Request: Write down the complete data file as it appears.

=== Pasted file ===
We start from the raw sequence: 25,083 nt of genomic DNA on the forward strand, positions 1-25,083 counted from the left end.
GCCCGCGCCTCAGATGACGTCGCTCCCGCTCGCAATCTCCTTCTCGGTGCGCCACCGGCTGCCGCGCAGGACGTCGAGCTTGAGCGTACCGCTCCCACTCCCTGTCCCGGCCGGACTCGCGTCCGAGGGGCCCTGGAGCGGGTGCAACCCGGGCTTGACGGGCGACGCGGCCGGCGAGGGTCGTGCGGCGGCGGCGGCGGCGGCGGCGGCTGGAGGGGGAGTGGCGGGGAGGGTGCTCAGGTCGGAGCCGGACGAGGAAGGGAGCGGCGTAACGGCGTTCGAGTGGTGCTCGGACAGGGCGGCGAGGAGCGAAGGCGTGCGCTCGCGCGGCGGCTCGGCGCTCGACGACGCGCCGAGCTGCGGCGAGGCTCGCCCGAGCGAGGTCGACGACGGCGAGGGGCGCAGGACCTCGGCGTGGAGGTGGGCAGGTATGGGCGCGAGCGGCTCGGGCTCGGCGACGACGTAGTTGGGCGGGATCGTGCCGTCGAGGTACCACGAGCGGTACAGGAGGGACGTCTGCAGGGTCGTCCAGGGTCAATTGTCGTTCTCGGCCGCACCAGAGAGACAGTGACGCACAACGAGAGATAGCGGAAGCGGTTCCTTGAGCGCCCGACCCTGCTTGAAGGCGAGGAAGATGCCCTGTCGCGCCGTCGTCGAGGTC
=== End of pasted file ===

We start from the raw sequence: 25,083 nt of genomic DNA on the forward strand, positions 1-25,083 counted from the left end.
GCCCGCGCCTCAGATGACGTCGCTCCCGCTCGCAATCTCCTTCTCGGTGCGCCACCGGCTGCCGCGCAGGACGTCGAGCTTGAGCGTACCGCTCCCACTCCCTGTCCCGGCCGGACTCGCGTCCGAGGGGCCCTGGAGCGGGTGCAACCCGGGCTTGACGGGCGACGCGGCCGGCGAGGGTCGTGCGGCGGCGGCGGCGGCGGCGGCGGCTGGAGGGGGAGTGGCGGGGAGGGTGCTCAGGTCGGAGCCGGACGAGGAAGGGAGCGGCGTAACGGCGTTCGAGTGGTGCTCGGACAGGGCGGCGAGGAGCGAAGGCGTGCGCTCGCGCGGCGGCTCGGCGCTCGACGACGCGCCGAGCTGCGGCGAGGCTCGCCCGAGCGAGGTCGACGACGGCGAGGGGCGCAGGACCTCGGCGTGGAGGTGGGCAGGTATGGGCGCGAGCGGCTCGGGCTCGGCGACGACGTAGTTGGGCGGGATCGTGCCGTCGAGGTACCACGAGCGGTACAGGAGGGACGTCTGCAGGGTCGTCCAGGGTCAATTGTCGTTCTCGGCCGCACCAGAGAGACAGTGACGCACAACGAGAGATAGCGGAAGCGGTTCCTTGAGCGCCCGACCCTGCTTGAAGGCGAGGAAGATGCCCTGTCGCGCCGTCGTCGAGGTC